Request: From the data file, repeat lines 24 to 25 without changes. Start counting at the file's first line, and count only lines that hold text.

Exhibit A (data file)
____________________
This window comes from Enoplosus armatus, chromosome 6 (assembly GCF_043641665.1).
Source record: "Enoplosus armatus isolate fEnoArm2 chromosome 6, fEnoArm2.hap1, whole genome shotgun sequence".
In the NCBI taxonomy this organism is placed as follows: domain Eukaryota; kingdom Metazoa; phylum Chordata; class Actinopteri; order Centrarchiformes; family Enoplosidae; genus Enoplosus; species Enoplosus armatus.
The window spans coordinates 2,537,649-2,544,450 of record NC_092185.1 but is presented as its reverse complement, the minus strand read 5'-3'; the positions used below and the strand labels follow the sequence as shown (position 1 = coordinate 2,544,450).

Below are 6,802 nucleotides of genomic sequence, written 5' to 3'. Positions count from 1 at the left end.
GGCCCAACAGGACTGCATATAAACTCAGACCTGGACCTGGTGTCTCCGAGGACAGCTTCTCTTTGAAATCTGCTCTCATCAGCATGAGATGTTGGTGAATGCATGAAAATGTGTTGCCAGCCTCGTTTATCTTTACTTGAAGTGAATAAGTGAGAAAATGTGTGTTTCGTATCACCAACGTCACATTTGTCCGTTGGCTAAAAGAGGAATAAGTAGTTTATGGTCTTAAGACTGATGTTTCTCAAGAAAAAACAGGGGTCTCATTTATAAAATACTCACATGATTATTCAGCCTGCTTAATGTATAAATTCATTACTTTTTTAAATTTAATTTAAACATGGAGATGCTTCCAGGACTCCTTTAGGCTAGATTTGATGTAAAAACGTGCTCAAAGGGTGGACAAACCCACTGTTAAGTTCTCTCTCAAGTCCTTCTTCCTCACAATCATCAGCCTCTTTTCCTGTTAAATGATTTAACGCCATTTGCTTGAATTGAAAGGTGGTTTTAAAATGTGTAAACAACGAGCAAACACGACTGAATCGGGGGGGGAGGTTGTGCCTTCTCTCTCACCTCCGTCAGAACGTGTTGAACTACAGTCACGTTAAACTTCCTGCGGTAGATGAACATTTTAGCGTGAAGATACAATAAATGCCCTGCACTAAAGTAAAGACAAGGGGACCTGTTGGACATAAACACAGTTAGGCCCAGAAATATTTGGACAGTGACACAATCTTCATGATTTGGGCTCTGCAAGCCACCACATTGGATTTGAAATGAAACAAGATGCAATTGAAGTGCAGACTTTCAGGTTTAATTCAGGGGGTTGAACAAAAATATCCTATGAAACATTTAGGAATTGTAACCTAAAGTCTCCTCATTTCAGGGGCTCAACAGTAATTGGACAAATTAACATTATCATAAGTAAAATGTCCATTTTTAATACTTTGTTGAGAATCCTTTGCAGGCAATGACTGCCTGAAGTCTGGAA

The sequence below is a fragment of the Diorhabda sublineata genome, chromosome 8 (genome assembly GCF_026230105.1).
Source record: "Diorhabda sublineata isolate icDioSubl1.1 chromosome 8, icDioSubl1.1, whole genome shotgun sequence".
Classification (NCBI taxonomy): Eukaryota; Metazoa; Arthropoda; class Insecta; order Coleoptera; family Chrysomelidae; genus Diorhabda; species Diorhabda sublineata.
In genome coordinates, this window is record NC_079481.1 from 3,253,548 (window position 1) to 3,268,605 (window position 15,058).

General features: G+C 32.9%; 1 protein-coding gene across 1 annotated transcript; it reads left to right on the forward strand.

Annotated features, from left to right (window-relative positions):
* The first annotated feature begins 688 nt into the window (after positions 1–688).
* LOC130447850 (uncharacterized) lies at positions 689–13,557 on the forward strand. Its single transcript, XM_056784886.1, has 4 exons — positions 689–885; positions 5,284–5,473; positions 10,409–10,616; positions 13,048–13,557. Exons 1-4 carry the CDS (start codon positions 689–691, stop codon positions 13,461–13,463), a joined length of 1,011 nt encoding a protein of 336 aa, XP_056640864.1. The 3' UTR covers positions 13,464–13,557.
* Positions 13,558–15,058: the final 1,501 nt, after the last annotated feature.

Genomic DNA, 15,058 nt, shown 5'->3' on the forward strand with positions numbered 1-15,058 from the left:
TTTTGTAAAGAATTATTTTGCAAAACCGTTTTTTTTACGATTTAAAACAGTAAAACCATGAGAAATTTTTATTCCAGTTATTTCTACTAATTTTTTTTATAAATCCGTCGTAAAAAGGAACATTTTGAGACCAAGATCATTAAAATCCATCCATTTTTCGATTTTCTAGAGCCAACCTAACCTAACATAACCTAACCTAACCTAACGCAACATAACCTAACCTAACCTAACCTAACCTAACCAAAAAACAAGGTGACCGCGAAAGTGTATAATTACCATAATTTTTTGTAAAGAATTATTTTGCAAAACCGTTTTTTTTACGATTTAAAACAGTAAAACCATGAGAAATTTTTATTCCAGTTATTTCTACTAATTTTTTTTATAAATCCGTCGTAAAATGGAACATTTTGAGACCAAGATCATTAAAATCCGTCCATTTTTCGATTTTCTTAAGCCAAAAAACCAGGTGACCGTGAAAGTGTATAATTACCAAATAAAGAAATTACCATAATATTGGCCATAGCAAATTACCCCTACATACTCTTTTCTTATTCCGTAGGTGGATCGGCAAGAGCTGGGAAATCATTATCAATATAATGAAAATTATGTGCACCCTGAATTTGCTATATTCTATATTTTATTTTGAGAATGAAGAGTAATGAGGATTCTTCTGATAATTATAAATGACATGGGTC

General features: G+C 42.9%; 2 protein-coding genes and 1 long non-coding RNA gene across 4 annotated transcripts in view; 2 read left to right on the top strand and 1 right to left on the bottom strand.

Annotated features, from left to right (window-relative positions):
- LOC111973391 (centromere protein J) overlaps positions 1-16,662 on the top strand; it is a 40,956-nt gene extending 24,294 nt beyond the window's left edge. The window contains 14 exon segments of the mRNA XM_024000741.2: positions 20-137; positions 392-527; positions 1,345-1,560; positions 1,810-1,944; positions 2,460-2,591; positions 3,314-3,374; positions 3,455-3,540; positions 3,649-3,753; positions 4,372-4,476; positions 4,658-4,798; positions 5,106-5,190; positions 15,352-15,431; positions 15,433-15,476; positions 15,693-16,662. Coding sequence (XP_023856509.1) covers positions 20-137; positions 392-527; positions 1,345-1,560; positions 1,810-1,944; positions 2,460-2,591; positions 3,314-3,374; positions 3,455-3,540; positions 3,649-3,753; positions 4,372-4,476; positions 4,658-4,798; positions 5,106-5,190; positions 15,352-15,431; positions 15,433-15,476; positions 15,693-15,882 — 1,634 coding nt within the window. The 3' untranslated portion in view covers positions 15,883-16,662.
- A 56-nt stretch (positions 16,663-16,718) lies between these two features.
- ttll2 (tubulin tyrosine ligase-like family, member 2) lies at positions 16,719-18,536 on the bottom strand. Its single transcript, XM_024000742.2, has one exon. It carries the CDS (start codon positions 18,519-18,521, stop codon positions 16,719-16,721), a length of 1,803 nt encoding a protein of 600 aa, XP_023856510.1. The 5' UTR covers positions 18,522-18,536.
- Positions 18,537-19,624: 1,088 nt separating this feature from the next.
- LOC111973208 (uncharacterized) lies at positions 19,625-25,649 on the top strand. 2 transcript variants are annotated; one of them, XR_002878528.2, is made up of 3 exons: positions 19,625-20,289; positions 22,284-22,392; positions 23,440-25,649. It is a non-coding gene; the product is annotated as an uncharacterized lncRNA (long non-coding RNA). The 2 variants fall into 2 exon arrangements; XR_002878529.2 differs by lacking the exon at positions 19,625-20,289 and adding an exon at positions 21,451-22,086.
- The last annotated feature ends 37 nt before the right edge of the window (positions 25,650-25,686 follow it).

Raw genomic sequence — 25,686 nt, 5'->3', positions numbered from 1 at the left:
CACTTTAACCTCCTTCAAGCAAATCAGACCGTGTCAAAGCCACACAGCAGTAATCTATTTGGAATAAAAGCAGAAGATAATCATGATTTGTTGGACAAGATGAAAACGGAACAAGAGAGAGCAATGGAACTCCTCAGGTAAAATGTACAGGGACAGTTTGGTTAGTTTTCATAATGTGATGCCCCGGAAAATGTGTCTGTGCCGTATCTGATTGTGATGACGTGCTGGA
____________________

- LOC111973208 (uncharacterized) lies at positions 19,625-25,649 on the top strand. 2 transcript variants are annotated; one of them, XR_002878528.2, is made up of 3 exons: positions 19,625-20,289; positions 22,284-22,392; positions 23,440-25,649. It is a non-coding gene; the product is annotated as an uncharacterized lncRNA (long non-coding RNA). The 2 variants fall into 2 exon arrangements; XR_002878529.2 differs by lacking the exon at positions 19,625-20,289 and adding an exon at positions 21,451-22,086.
- The last annotated feature ends 37 nt before the right edge of the window (positions 25,650-25,686 follow it).